How Andrew Little needs to begin

How many times have we seen shots of Labour party leaders declaring unity while standing in front of caucus members, smiling the kind of smile you produce by sucking air through your teeth? 

Labour doesn't need more protests of unity. It needs more open debate.

People used to join the Labour party for the policy fights. A contest of ideas was how you sorted  good ideas from bad. Achievements like paid parental leave and the nuclear free policy were achieved only after advocates won the argument; Unity was earned by debate, not by shutting debate down and pretending there was no diversity of opinion on these issues.

You can't have a contest of ideas unless you accept into the fold people with a range of views, and celebrate ideological breadth. Bill Rowling and David Lange were both early sceptics of the nuclear free policy; yet today publicly arguing for a minority position within the party is mistaken for disloyalty.

So Andrew Little’s first challenge is to change this culture.

The 600,000 people who voted Labour a few months ago had nothing to do with this leadership contest. Most didn't care because the election purported to be a contest between fifty shades of beige:  ‘fairness’ and ‘opportunity for all’ as if anyone in Labour is in favour of unfairness and opportunity only for a wealthy few.

The exception was David Parker and Andrew Little differing over capital gains tax and the retirement age. Andrew Little wants to jettison Labour's election policies on those issues. He will now have to respond to Parker's question - if not a CGT, then what? Not forgetting the CGT is more popular in the polls than Labour right now.

Putting aside the irony of a union leader coming out against taxing capital in preference to labour, this was meaningful debate, but the front of the contest has left questions in the air because the organisers were paralysed by the prospect of actual difference of opinion.

For example, how will Labour protect the universality of superannuation if not by by increasing the age of entitlement in response to rising life expectancy? John Key's superannuation policy will inevitably result in rising pressure for the rate of superannuation to be cut or means tested. (That's why I disagree strongly with Bryce Edwards' claim that increasing the age of superannuation is 'right wing'; It is much more progressive than alternatives, whether changing the rate of super, or taxing working people - who die earlier - more to pay for it.)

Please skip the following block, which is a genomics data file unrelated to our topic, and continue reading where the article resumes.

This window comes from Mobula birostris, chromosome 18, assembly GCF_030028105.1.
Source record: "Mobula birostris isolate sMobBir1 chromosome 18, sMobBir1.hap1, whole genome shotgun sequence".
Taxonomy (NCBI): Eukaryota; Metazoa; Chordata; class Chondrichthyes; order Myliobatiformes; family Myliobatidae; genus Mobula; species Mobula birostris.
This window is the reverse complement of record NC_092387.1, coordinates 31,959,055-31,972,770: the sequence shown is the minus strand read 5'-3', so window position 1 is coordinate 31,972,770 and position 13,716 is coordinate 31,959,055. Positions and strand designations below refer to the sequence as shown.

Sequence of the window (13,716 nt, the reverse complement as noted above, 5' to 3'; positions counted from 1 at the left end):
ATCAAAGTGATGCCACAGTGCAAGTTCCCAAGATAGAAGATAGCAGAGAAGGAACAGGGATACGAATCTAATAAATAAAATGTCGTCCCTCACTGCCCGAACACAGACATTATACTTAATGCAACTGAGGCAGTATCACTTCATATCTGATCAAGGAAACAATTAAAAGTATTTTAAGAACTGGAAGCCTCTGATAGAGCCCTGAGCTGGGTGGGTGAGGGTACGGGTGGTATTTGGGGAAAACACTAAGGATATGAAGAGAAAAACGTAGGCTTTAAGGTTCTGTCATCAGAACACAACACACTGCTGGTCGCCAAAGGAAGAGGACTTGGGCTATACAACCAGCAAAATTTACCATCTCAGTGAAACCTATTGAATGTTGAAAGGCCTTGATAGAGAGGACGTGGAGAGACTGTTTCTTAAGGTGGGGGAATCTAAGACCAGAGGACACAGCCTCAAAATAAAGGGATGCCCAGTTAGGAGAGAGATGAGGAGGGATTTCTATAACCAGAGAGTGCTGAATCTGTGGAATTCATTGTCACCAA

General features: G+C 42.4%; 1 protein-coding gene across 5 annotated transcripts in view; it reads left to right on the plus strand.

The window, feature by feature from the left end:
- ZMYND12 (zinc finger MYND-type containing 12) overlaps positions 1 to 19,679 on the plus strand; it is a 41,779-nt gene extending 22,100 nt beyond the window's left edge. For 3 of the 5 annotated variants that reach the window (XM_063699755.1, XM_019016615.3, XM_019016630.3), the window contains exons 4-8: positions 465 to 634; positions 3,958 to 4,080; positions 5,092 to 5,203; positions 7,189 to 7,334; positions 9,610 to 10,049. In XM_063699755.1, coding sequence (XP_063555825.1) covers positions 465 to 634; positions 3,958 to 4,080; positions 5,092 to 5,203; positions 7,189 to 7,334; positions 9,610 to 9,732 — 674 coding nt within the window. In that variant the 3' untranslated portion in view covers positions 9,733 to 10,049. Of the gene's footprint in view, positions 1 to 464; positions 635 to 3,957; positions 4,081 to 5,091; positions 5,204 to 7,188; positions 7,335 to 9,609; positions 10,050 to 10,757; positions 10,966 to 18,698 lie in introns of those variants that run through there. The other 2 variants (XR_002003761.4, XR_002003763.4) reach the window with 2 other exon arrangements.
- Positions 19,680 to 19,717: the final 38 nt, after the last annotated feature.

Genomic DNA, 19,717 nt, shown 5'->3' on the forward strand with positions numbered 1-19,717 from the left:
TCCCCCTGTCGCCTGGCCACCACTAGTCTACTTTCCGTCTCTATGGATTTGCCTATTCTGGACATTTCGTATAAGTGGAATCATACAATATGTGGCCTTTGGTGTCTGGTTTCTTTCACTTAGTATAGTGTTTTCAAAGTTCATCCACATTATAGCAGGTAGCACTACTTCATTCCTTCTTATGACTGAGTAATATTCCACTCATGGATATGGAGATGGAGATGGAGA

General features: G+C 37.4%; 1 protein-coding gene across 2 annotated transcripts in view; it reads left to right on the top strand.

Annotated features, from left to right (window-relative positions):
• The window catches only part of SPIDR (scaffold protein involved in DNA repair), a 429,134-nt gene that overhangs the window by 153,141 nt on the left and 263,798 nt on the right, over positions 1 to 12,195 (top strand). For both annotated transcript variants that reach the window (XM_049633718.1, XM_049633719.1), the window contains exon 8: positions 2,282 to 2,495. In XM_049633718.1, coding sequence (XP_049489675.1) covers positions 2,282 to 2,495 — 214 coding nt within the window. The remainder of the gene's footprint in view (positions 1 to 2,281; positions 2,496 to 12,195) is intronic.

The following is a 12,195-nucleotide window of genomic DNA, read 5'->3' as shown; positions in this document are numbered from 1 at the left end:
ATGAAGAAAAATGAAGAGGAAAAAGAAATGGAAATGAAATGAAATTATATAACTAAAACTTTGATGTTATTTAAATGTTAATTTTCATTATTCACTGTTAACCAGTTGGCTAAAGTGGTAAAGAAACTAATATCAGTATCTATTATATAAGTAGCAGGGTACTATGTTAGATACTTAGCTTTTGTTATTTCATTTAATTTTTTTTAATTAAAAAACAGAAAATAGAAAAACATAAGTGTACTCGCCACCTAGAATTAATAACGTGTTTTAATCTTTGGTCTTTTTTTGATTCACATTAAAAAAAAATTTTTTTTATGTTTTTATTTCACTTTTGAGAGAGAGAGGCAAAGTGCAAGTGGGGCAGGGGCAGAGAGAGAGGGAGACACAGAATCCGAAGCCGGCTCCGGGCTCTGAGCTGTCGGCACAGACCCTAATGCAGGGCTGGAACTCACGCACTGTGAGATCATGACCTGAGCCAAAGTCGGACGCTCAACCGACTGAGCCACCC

What a pity these issues were not honestly thrashed out instead of a contest to see who could most frequently pepper their emails with risk-free platitudes .

The last time the Labour party avoided a serious debate on the economy, the policy vacuum was filled by Roger Douglas, and a privatisation agenda to make Thatcher blush.

Labour needs urgently to foster a red meat debate about a progressive agenda for the economy. Let the best ideas win. 

If people can’t debate new ideas within Labour without being excluded or denounced for treachery then they will be incentivised to drift away because the debate will occur elsewhere. And Labour will be the victim of the contest of ideas, not the owner of it.

Andrew Little needs to take on the dysfunction in the party. Changing the leader is the easy bit. 

Changing the party will be tough. Change is uncomfortable, and Andrew Little has to be prepared to have some people inside the party with a vested interest in the status quo not liking him, starting with many who put him there. If change isn’t making us uncomfortable, then its not real change.

If Labour can’t confront the deep structural explanations for defeat it can’t recover.

He needs to put a stop to calls for people to be excluded from caucus or the party and start focusing on who to attract, and he needs to champion genuine democracy in the party. The president should be directly elected like the leader was, as should NZ Council members, and the pattern of patronage and election by rotten boroughs needs to go.

Sector groups can be a sign of diversity in the party, but when success in the party relies on ability to get the patronage of unions or organised sectors then the system incentivises an inward focus and palace politics at the expense of recruitment and outward appeal.

I am supportive of Labour’s affiliate membership arrangements it is implausible that people voted in the election without any of the candidates for leader knowing who they are or having the ability to speak directly to them. 

If you want to be part of Labour you should have to indicate that to the party, not just to the affiliates, and candidates need to be able to lobby and influence those voters. 

Having been the beneficiary of this system, Andrew has moral authority to change it. That is a pathway to growth and therefore a springboard to appeal anew to New Zealanders.